Propagating by Division: Plants that have gotten too leggy perform best with this method, which produces new succulents from cuttings. Start by delicately removing any leaves that may be attached to the stem below the rosette; be sure to preserve the leaf’s base while you do so. After all the leaves have been eliminated, cut the rosette with shears, leaving a brief stem intact. The cuttings should be let to dry in an empty tray for a few days until the raw ends have calloused. The cuttings can then be rooted in either water or soil.

Soil: After the stems have calloused, set the cuttings on top of a shallow tray filled with well-draining cactus/succulent soil. From the base of the cuttings, roots and little plants will start to emerge in a few weeks. Once the roots start to show, water sparingly once a week; take care not to overwater. The parent leaf will eventually wither; carefully remove it while taking care not to harm the young roots. Your propagated succulents can be replanted once they have established roots. As soon as the plants are established, keep them out of direct sunlight.

Water: After the stem has calloused, place a cutting with the end barely visible above the water’s surface on the lip of a glass or jar filled with water. Pick a sunny location for your glass. The incision will eventually produce roots that extend toward the water. Once roots have sprouted, your new succulent can either be replanted in succulent potting soil or allowed to remain submerged in water as illustrated above.

Offsets are little plants that develop at the base of the main specimen, and many species of succulents, such as aloe, hens and chicks, and some cacti, will generate them. Check for root growth after an offset has developed for two to three weeks before carefully twisting, cutting, or using a sharp knife to separate it from the main stem. Be cautious to prevent destroying any already-formed roots. Follow the directions above for propagating in soil or water, letting the offsets dry, establish roots, and then repot when they have had time to callus any exposed regions. Removing offsets has the added benefit of enhancing the health of your current succulents and redirecting energy into the growth of the primary plant.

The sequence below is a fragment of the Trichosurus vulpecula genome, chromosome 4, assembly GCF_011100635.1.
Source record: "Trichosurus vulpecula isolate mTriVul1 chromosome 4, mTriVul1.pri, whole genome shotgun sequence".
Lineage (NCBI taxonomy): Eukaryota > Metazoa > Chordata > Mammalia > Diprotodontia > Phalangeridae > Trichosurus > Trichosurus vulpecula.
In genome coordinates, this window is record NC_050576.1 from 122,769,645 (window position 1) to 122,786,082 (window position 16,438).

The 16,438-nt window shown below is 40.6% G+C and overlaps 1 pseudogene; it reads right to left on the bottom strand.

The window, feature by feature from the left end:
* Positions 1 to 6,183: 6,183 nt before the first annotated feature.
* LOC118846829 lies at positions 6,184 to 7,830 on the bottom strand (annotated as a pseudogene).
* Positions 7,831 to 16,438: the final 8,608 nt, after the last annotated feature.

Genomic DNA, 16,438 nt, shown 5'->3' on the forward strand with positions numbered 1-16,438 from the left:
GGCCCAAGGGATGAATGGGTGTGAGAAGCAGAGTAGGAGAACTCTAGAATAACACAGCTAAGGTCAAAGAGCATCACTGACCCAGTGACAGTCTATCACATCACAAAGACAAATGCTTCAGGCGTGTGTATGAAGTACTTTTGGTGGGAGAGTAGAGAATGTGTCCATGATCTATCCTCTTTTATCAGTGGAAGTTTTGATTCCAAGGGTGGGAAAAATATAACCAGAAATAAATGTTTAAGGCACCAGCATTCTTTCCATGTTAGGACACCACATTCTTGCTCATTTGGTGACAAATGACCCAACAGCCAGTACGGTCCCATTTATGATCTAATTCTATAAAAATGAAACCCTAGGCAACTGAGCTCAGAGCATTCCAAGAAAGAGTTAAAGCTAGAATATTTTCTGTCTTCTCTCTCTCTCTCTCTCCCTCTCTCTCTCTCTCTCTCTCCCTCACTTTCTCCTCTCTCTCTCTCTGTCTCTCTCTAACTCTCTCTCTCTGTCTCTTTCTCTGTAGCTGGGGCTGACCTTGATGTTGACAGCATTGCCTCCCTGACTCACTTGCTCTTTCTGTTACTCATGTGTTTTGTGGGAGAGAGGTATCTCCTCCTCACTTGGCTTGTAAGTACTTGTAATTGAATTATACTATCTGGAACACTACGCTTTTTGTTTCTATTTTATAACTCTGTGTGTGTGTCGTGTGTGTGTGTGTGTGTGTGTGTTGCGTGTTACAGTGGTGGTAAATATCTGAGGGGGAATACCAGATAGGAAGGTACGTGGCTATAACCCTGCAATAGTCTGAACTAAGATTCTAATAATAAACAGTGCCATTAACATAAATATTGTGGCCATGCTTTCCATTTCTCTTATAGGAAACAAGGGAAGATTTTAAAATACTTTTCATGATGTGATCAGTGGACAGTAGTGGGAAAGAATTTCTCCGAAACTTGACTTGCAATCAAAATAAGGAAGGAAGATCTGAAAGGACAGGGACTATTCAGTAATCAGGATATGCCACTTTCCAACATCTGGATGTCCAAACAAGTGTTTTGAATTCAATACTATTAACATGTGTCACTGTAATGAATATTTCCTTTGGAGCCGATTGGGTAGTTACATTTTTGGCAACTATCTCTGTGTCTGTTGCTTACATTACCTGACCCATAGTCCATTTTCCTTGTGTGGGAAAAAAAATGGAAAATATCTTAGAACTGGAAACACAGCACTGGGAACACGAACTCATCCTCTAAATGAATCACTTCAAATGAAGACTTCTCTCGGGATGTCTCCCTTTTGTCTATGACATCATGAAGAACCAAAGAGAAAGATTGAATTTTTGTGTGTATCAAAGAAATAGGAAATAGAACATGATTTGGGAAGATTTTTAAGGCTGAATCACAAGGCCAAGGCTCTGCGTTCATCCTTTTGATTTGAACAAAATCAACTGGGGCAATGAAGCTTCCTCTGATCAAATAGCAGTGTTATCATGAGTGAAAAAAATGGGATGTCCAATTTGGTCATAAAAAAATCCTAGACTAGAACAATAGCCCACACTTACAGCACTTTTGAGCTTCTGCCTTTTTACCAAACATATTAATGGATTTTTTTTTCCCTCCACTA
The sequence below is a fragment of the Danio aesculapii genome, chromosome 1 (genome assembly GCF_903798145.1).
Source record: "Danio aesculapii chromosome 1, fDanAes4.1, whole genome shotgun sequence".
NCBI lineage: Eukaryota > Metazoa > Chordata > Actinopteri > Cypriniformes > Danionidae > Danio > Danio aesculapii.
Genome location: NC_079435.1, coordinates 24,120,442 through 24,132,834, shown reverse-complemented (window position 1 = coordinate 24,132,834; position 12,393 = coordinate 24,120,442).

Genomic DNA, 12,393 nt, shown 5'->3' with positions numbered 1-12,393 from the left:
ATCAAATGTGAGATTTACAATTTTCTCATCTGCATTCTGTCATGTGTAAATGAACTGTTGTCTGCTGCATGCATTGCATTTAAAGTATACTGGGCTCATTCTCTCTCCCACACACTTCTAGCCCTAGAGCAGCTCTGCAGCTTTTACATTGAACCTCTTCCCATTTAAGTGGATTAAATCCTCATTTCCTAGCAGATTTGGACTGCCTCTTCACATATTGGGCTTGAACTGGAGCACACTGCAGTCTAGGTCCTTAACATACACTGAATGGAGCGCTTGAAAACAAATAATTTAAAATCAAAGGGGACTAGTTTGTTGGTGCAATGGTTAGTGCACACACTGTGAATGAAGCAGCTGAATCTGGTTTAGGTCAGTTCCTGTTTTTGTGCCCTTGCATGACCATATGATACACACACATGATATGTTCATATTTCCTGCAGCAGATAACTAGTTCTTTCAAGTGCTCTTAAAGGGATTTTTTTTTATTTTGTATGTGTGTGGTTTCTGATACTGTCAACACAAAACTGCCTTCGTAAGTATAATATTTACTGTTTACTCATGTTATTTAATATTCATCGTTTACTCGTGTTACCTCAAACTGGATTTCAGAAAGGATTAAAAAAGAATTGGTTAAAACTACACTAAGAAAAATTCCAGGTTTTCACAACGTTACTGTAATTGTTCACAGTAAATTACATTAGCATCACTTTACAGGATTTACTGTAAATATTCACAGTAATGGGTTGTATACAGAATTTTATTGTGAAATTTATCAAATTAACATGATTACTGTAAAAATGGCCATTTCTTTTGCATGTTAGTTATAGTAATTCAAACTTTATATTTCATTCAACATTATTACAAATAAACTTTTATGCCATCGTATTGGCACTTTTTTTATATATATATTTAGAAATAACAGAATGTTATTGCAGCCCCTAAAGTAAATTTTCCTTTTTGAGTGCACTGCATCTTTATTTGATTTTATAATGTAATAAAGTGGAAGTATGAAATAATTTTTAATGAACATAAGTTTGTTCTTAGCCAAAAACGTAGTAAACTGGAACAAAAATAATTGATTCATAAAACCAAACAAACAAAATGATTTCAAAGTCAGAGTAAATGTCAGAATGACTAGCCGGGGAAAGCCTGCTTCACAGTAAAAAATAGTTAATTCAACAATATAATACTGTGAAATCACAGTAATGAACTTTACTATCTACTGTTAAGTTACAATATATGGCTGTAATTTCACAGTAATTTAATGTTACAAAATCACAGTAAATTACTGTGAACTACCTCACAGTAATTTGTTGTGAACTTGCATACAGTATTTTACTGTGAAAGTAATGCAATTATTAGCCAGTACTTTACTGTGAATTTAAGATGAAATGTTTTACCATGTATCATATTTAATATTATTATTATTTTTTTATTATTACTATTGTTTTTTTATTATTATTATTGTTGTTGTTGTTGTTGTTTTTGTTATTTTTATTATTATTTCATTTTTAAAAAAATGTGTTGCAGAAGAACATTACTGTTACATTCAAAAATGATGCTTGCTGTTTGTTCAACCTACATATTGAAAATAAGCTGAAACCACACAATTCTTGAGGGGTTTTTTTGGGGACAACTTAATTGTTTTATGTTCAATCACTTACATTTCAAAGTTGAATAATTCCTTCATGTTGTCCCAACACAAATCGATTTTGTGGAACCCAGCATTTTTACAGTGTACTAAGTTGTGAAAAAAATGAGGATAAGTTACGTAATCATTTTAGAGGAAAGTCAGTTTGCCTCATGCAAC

How do you start a collection of plants?

Only with the owner of the property on which they are found may you legally collect plants. Permits are often only given by government organizations in charge of managing property to researchers employed by recognized institutions like universities. If requested, private landowners are frequently open to prudent collecting. Do not illegally collect.

Take the entire plant, including the roots, or even more than one if the plant is small. If possible, obtain a branch that is about 10 inches long, has leaves, blossoms, and fruit. The identification of a “sterile” specimen (one with only leaves) could be challenging. If that’s all you can find, even an old, empty seed capsule can be helpful.

The specific location and date the plant was harvested are given. Note anything that the specimen cannot display, such as the plant’s size, blossom color, whether or not it is woody, etc. Note the type of location the plant was discovered, such as in gravel at a stream’s edge, in shade behind live oaks, or in a crack in the pavement outside a Walmart. We might want to store your plant in the herbarium if you bring it to the museum for identification. If yes, we’ll need all the details you’re able to provide for the label. You must print your labels on acid-free bond paper if you’re going to make them for us.